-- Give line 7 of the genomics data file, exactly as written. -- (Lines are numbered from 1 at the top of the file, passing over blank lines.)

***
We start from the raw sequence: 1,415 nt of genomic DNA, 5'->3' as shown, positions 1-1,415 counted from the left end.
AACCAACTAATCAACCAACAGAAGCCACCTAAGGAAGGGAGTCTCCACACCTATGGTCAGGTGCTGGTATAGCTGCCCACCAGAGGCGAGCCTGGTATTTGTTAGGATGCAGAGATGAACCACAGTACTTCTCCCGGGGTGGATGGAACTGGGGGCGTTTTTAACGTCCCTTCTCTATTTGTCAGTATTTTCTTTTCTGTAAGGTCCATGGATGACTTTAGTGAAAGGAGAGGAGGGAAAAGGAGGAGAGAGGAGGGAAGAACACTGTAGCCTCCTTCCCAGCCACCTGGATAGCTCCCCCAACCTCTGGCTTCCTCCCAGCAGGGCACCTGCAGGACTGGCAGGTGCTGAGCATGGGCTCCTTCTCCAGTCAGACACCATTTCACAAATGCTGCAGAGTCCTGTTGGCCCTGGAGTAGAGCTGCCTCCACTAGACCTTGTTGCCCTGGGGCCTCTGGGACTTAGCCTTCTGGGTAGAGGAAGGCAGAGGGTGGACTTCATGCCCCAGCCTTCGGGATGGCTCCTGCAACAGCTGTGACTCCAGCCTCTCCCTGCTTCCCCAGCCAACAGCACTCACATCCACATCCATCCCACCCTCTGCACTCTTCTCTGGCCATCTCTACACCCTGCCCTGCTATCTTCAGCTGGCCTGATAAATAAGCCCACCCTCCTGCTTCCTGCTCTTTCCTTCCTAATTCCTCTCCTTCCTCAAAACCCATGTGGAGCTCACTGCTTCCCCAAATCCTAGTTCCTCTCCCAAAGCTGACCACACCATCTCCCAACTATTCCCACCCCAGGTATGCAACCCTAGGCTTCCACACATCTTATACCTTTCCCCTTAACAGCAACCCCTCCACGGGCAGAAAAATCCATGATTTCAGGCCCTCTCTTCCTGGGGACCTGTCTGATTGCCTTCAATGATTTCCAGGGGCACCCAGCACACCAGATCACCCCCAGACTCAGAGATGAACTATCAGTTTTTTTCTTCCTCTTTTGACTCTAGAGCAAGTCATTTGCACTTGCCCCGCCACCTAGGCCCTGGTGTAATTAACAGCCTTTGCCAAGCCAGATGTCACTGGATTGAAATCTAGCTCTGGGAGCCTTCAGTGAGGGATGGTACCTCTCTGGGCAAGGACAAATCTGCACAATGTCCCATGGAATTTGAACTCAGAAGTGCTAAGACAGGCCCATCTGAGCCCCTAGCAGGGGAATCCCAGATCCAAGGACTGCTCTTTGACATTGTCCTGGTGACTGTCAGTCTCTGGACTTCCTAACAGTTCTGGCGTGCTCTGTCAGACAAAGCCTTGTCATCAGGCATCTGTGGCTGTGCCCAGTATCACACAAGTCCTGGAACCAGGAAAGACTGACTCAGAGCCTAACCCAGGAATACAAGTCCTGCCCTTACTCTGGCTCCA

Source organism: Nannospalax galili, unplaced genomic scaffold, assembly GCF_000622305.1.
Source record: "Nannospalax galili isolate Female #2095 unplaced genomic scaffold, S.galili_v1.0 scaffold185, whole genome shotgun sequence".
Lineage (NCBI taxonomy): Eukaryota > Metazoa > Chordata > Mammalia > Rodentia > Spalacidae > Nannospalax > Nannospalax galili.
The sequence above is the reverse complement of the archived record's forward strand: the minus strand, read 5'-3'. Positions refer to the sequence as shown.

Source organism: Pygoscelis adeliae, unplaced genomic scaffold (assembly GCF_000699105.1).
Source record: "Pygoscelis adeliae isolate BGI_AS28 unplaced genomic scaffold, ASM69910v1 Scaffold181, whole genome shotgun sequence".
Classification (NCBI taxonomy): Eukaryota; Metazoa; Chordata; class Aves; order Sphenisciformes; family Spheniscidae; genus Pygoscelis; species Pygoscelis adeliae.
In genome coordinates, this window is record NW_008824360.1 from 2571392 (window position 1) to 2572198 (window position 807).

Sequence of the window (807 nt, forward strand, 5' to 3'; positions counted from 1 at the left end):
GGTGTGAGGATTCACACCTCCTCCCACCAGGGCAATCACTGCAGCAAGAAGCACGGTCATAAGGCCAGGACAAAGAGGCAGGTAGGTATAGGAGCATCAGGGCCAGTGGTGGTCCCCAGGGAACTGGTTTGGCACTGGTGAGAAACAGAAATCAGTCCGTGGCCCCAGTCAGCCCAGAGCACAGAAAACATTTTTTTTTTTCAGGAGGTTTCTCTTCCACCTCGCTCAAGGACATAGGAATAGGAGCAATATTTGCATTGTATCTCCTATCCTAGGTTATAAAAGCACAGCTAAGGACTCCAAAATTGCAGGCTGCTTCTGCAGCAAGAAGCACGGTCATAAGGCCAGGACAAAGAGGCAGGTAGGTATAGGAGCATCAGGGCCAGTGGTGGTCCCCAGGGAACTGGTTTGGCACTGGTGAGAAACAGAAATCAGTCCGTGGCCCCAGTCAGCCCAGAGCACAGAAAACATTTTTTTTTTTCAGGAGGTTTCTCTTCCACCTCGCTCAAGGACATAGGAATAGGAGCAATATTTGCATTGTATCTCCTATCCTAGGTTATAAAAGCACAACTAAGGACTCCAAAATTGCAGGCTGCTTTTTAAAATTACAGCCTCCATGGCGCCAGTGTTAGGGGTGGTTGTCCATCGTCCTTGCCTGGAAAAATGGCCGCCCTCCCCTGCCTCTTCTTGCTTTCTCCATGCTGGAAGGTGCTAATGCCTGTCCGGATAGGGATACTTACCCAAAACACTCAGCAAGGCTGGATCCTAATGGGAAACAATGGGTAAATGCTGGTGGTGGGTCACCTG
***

Source organism: Pygoscelis adeliae, unplaced genomic scaffold (assembly GCF_000699105.1).